23. Hubinont, C., H., B., Dufrane, S., Leclercq-Meyer, V., Sugar, J., Schwers, J., & Malaisse, W. (1988). Changes in pancreatic B cell function during late pregnancy, early lactation and postlactation. Gynecology and Obstetrics Investigations, 25(2), 89–95.CrossRefGoogle Scholar
  24. Jasienska, G. (1996). Energy and ovarian function in rural women from Poland. Unpublished Doctoral Dissertation, Harvard University, Cambridge.Google Scholar
  25. Jasienska, G., Thune, I., & Ellison, P. T. (2000). Energetic factors, ovarian steroids and the risk of breast cancer. European Journal of Cancer Prevention, 9, 231–239.PubMedCrossRefGoogle Scholar
  26. Jelliffe, D. B., & Maddocks, I. (1964). Notes on the ecologic malnutrition in the New Guinea Highlands. Clinical Pediatric, 3, 432–438.CrossRefGoogle Scholar
  27. Kertzer, D. I., & Fricke, T. (Eds.). (1997). Anthropological Demography. Chicago & London: University of Chicago Press.Google Scholar
  28. Kjos, S., Henry, O., Lee, R., Buchanan, T., & Mishell, D. J. (1993). The effect of lactation on glucose and lipid metabolism in women with recent gestational diabetes. Obstet Gynecol., 82(3), 451–455.PubMedGoogle Scholar
  29. Konner, M. J., & Worthman, C. (1980). Nursing frequency, gonadal function, and birth spacing among !Kung hunter-gatherers. Science, 207, 788–791.PubMedCrossRefGoogle Scholar
  30. Lesthaeghe, R., Kaufmann, G., Meekers, D., & Surkyn, G. (1994). Post-Partum Abstinence, Polygyny, and Age at Marriage: A Macro-Level Analysis of Sub-Saharan Societies. In C. Bledsoe & G. Pison (Eds.), Nuptiality in Sub-Saharan Africa (pp. 25–54). Oxford: Clarendon.Google Scholar
  31. Miller, E. (Ed.). (1999). Peoples of the Gran Chaco. Westport, CT: Bergin & Garvey.Google Scholar
  32. Morbeck, M. E., Galloway, A., & Zihlman, A. L. (Eds.). (1997). The Evolving Female: A Life-History Perspective (1st ed.). Princeton, NJ: Princeton University Press.Google Scholar
  33. Okasha, M., McCarron, P., McEwen, J., & Smith, G. (2001). Age at menarche: secular trends and association with adult anthropometric measures. Annals of Human Biology, 28(1),68–78.PubMedCrossRefGoogle Scholar
  34. Panter-Brick, C., Lotstein, D., & Ellison, P. T. (1993). Seasonality of reproductive function and weight loss in rural Nepali women. Human Reproduction, 8(5), 684–690.PubMedGoogle Scholar
  35. Panter-Brick, C., & Pollard, T. M. (1999). Work and hormonal variation in subsistence and industrial contexts. Hormones, Health, and Behavior, 139–183.Google Scholar
  36. Partridge, L., & Harvey, P. H. (1988). The Ecological Context of Life History Evolution. Science, 241(1449–1451).PubMedCrossRefGoogle Scholar
  37. Riley, A. P. (1994). Determinants of Adolescent Fertility and Its Consequences for Maternal Health, with Special Reference to Rural Bangladesh. In K. L. Campbell & J. W. Wood (Eds.), Human Reproductive Ecology: Interactions of Environment, Fertility and Behavior. New York: New York Academy of Sciences.Google Scholar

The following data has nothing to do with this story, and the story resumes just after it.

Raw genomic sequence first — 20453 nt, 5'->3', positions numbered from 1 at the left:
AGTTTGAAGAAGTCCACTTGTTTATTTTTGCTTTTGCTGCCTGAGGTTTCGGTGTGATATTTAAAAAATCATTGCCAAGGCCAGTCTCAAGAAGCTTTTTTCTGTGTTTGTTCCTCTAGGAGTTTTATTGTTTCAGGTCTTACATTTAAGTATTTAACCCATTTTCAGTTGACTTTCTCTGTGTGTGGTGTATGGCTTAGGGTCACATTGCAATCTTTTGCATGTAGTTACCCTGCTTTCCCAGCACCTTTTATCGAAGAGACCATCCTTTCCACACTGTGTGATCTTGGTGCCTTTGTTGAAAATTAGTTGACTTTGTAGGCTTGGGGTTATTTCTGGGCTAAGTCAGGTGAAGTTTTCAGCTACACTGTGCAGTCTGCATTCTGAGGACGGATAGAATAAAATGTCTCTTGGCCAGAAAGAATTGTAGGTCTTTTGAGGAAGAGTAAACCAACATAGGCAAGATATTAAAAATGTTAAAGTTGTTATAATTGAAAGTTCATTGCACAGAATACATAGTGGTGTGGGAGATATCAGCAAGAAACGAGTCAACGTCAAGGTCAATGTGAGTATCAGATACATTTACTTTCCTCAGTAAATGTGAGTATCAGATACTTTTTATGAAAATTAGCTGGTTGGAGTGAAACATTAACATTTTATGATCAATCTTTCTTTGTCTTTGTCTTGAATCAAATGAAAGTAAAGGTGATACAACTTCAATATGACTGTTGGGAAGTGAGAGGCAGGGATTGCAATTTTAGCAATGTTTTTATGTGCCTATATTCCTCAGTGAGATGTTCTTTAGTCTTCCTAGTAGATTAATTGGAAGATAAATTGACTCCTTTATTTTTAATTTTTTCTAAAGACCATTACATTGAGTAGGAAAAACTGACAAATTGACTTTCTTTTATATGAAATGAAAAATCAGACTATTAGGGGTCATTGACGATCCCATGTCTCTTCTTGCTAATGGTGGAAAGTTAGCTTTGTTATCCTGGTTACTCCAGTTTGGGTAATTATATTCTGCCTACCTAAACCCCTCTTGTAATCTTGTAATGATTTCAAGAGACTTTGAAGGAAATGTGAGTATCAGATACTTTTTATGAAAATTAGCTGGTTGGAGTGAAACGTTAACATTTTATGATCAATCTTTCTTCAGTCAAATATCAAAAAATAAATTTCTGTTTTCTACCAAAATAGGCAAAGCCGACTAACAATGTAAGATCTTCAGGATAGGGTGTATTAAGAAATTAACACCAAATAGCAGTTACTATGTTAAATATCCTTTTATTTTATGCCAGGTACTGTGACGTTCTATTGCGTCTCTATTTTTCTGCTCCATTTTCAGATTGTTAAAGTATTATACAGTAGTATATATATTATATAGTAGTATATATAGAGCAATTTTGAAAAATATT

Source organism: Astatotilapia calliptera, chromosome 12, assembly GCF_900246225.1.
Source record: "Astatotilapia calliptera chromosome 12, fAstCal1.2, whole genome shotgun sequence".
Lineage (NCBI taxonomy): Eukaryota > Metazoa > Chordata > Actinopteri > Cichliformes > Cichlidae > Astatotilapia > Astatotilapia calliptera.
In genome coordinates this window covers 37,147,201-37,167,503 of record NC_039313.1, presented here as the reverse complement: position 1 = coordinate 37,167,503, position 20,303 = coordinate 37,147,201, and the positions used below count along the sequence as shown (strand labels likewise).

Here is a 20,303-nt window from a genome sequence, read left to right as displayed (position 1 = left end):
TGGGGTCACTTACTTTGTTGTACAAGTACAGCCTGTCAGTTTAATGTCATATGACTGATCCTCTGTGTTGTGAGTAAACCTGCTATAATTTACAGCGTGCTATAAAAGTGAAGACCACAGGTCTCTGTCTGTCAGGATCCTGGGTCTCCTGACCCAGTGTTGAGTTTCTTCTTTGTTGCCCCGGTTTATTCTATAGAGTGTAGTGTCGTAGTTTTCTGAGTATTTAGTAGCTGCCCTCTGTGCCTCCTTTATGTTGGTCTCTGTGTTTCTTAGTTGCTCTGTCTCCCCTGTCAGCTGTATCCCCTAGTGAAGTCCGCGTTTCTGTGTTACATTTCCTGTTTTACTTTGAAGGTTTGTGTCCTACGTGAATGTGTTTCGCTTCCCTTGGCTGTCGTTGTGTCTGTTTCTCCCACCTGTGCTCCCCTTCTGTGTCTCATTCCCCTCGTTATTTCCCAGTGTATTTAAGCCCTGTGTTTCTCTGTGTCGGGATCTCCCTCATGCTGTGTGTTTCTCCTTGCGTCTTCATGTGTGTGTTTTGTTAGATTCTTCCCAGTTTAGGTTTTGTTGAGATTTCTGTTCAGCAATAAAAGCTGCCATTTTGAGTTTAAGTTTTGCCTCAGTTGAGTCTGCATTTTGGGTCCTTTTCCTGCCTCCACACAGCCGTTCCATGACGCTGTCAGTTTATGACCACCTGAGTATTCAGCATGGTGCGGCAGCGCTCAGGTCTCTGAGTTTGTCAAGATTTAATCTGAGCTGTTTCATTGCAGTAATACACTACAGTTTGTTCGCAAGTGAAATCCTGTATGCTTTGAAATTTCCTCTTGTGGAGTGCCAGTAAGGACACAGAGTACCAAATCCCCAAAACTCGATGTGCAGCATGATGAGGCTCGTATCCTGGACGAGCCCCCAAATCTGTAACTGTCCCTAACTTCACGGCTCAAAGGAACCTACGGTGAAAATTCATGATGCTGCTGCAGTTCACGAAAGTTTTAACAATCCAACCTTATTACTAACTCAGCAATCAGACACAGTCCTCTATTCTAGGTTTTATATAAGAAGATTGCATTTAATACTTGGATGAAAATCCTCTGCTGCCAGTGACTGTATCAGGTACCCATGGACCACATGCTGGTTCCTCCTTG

38. Robey, B., Rutstein, S. O., & Morris, L. (1993). The Fertility Decline in Developing Countries. Scientific American, December (1993), 60–67.Google Scholar
  39. Scholl, T., Hediger, M., Schall, J., Mead, J., & Fischer, R. (1995). Maternal growth during adolescent pregnancy. Journal of the American Medical Association, 274(1), 26–27.PubMedCrossRefGoogle Scholar
  40. Tracer, D. P. (1991). Fertility-Related Changes in Maternal Body Composition Among the Au of Papua New Guinea. American Journal of Physical Anthropology, 85, 393–405.PubMedCrossRefGoogle Scholar
  41. Ulijaszek, S. J., & Mascie-Taylor, C. (Eds.). (1994). Anthropometry: The individual and the population. Cambridge, UK: Cambridge University Press.CrossRefGoogle Scholar
  42. Valeggia, C., & Ellison, P. T. (2001a). Energetics and postpartum fecundity: Changes in C-peptide levels in breastfeeding Toba women. American Journal of Physical Anthropology, 31 Suppl., 147.Google Scholar
  43. Valeggia, C., & Ellison, P. T. (2001b). Lactation, Energetics, and Postpartum Fecundity. In P. T. Ellison (Ed.), Reproductive Ecology and Human Evolution. New York: Aldine de Gruyter.Google Scholar
  44. Vanoss Marin, B., Coyle, K., Gomez, C., Carvajal, S., & Kirby, D. (2000). Older boyfriends and girlfriends increase risk of sexual initiation in young adolescents. Journal of Adolescent Health, 27(6), 409–418.PubMedCrossRefGoogle Scholar
  45. Weinstein, M., & Stark, M. (1994). Behavioral and Biological Determinants of Fecundability. In K. L. Campbell & J. W. Wood (Eds.), Human Reproductive Ecology: Interactions of Environment, Fertility, and Behavior. New York: New York Academy of Sciences.Google Scholar
  46. Wood, J. W. (1994). Dynamics of Human Reproduction: Biology, Biometry, Demography. New York: Aldine de Gruyter.Google Scholar
  47. Worthman, C. M., Jenkins, C. L., Stallings, J. F., & Lai, D. (1993). Attenuation of Nursing-Related Ovarian Suppression and High Fertility in Well-Nourished, Intensively Breast-Feeding Amele Women of Lowland Papua New Guinea. Journal of Biosocial Science, 25, 425–443.PubMedCrossRefGoogle Scholar

Copyright information

© Springer Science+Business Media New York 2003

Authors and Affiliations

  • Claudia Valeggia
  • Peter T. Ellison

There are no affiliations available

Personalised recommendations